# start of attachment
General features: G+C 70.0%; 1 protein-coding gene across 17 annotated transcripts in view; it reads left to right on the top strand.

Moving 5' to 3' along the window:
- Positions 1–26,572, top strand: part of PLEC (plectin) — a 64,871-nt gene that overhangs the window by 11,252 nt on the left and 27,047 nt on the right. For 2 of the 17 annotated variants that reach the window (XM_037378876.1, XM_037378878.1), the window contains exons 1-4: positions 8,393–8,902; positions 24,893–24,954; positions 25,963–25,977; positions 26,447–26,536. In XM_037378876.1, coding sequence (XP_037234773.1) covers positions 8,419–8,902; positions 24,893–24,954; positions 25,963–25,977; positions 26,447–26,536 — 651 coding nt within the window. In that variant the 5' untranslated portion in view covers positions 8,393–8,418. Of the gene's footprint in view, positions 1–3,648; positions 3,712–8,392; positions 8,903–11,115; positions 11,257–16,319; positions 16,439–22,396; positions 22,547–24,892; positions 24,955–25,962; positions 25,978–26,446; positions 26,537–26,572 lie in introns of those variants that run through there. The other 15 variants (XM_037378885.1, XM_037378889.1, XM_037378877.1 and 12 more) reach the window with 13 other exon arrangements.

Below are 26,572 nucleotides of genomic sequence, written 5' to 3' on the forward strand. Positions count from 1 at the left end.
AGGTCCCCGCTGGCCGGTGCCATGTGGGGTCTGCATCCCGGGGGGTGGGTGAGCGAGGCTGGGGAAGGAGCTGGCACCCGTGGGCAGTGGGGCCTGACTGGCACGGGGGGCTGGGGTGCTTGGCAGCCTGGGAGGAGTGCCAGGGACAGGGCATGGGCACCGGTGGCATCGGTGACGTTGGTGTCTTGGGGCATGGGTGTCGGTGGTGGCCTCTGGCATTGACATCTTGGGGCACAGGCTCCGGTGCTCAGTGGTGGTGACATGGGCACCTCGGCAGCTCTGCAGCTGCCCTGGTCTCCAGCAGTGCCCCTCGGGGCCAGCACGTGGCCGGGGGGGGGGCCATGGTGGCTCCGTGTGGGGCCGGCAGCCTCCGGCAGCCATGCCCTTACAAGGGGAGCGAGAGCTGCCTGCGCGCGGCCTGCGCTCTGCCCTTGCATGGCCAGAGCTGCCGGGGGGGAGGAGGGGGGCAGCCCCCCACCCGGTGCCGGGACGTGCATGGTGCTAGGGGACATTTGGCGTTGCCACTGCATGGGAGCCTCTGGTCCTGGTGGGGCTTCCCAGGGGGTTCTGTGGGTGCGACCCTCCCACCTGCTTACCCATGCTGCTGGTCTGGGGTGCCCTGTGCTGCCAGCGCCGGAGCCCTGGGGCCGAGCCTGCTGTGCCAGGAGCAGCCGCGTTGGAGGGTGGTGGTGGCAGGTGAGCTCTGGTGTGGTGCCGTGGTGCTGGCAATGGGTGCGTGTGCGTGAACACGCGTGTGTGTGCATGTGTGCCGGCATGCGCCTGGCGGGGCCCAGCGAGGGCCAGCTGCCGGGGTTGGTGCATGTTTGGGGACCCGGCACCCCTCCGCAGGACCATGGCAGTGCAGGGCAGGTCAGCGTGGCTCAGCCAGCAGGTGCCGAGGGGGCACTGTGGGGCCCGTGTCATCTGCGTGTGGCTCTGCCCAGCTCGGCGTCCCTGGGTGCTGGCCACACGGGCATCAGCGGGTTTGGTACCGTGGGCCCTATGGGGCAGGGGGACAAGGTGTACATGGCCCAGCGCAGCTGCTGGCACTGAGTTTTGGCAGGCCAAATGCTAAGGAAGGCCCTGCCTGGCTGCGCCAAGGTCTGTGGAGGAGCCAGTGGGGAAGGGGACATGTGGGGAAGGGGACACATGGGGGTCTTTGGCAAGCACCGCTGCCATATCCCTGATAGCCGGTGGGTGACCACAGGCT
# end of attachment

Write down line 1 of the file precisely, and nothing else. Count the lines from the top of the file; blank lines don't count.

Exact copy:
General features: G+C 70.0%; 1 protein-coding gene across 17 annotated transcripts in view; it reads left to right on the top strand.